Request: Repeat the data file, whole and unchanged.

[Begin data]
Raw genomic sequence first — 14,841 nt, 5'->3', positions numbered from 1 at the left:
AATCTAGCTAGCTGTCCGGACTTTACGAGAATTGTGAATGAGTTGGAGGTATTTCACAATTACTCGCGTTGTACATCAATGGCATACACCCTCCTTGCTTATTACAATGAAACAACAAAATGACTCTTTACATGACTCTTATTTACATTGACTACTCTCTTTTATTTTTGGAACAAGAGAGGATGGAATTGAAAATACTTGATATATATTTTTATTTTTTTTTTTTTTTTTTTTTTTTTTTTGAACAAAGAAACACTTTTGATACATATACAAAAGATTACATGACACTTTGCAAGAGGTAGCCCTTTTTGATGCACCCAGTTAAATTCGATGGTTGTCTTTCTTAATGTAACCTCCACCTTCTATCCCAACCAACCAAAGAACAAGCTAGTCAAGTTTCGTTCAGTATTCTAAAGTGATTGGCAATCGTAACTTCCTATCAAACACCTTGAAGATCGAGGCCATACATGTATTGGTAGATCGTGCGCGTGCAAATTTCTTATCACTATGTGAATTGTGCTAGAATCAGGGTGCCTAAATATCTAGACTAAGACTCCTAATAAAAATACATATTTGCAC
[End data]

Raw genomic sequence first — 14,841 nt, 5'->3', positions numbered from 1 at the left:
AATCTAGCTAGCTGTCCGGACTTTACGAGAATTGTGAATGAGTTGGAGGTATTTCACAATTACTCGCGTTGTACATCAATGGCATACACCCTCCTTGCTTATTACAATGAAACAACAAAATGACTCTTTACATGACTCTTATTTACATTGACTACTCTCTTTTATTTTTGGAACAAGAGAGGATGGAATTGAAAATACTTGATATATATTTTTATTTTTTTTTTTTTTTTTTTTTTTTTTTTGAACAAAGAAACACTTTTGATACATATACAAAAGATTACATGACACTTTGCAAGAGGTAGCCCTTTTTGATGCACCCAGTTAAATTCGATGGTTGTCTTTCTTAATGTAACCTCCACCTTCTATCCCAACCAACCAAAGAACAAGCTAGTCAAGTTTCGTTCAGTATTCTAAAGTGATTGGCAATCGTAACTTCCTATCAAACACCTTGAAGATCGAGGCCATACATGTATTGGTAGATCGTGCGCGTGCAAATTTCTTATCACTATGTGAATTGTGCTAGAATCAGGGTGCCTAAATATCTAGACTAAGACTCCTAATAAAAATACATATTTGCAC